Posted: February 10th, 2015 | Author: Verity Penfold | Filed under: Business News | Tags: Bank, Banking, HSBC, International Consortium of Investigative Journalists, Tax Evasion | Comments Off on Secret Files Reveal HSBC Helped High Profile Clients Dodge Taxes
A cache of secret bank files shows HSBC’s Swiss banking arm helped wealthy customers avoid taxes and hide millions of dollars, according to a report by a network of investigative journalists.
The files, analysed by reporters in the International Consortium of Investigative Journalists (ICIJ), showed the British banking giant provided accounts to international criminals, corrupt businessmen, politicians and celebrities.
The files list a range of former and current politicians from Britain, Russia, India and Africa, as well as Saudi, Bahraini, Jordanian and Moroccan royalty, late Australian press magnate Kerry Packer and model Elle Macpherson :: Read the full article »»»»
Posted: October 8th, 2011 | Author: Marcus Dangerfield | Filed under: Bailout, Blip, M.Aaron.Silverman, Socially Engineered | Tags: bailout, Economy, Greece, Greek Financial Crisis, James Surowiecki, Shadow Economy, Tax Card, Tax Evasion, The New Yorker | Comments Off on Beware Greeks Baring Reciepts
The only thing certain in life is death and taxes!
Unless you live in Greece, where, as our favorite New Yorker – James Surowiecki – puts it, “Tax Evasion is the National Pastime.” To fix the problem, the government is going to start tracking its citizens’ spending in real-time.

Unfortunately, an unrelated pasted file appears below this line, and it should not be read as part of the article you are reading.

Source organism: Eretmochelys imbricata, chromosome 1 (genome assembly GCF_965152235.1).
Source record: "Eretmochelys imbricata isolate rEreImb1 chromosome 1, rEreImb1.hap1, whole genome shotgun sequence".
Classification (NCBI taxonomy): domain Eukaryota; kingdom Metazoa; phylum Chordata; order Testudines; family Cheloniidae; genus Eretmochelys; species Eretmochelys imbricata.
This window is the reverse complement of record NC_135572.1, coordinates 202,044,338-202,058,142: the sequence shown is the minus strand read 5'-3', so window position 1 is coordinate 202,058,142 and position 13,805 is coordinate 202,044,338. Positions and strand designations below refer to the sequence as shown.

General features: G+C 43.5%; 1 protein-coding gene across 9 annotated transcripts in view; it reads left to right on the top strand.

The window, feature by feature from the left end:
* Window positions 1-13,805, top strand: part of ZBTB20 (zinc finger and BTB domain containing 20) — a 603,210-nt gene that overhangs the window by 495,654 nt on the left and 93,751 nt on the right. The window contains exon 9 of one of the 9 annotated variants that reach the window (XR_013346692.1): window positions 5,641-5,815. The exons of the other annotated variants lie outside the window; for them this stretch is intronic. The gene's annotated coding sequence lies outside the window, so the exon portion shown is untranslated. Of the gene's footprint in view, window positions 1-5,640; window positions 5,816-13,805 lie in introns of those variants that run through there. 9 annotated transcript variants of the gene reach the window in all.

Surowiecki has attributed many of Greece’s financial woes to its huge untaxed shadow economy, which is estimated to be more than 25% of GDP. Some studies suggest that Greece is missing out on more than $30 billion in taxes, so the cash-strapped country is trying something new: forcing consumers to track their spending with a government-issued tax card.
The cards look like credit cards, but contain no personally identifiable information beyond the person’s tax id number. They will swipe during a purchase; the amount of the sale will be sent to their bank; and then the banks will report the spending to the Ministry of Finance at the end of each month. The cards have been made available at Greek banks this week and are voluntary – for now.
According to a remarkable presentation that a member of Greece’s central bank gave last fall, the gap between what Greek taxpayers owed last year and what they paid was about a third of total tax revenue, roughly the size of the country’s budget deficit. The “shadow economy”—business that’s legal but off the books—is larger in Greece than in almost any other European country, accounting for an estimated 27.5 per cent of its G.D.P. (In the United States, by contrast, that number is closer to nine per cent.) And the culture of evasion has negative consequences beyond the current crisis. It means that the revenue burden falls too heavily on honest taxpayers. It makes the system unduly regressive, since the rich cheat more. And it’s wasteful: it forces the government to spend extra money on collection (relative to G.D.P., Greece spends four times as much collecting income taxes as the U.S. does), even as evaders are devoting plenty of time and energy to hiding their income.
Surowieki wrote that “the reason tax reform will be such a tall order for Greece, in sum, is that it requires more than a policy shift; it requires a cultural shift.” Perhaps knowing that Big Brother is watching every loosening of the purse strings will help accomplish that.
Read Surowiekis Full article: www.newyorker.com
source: the new yorker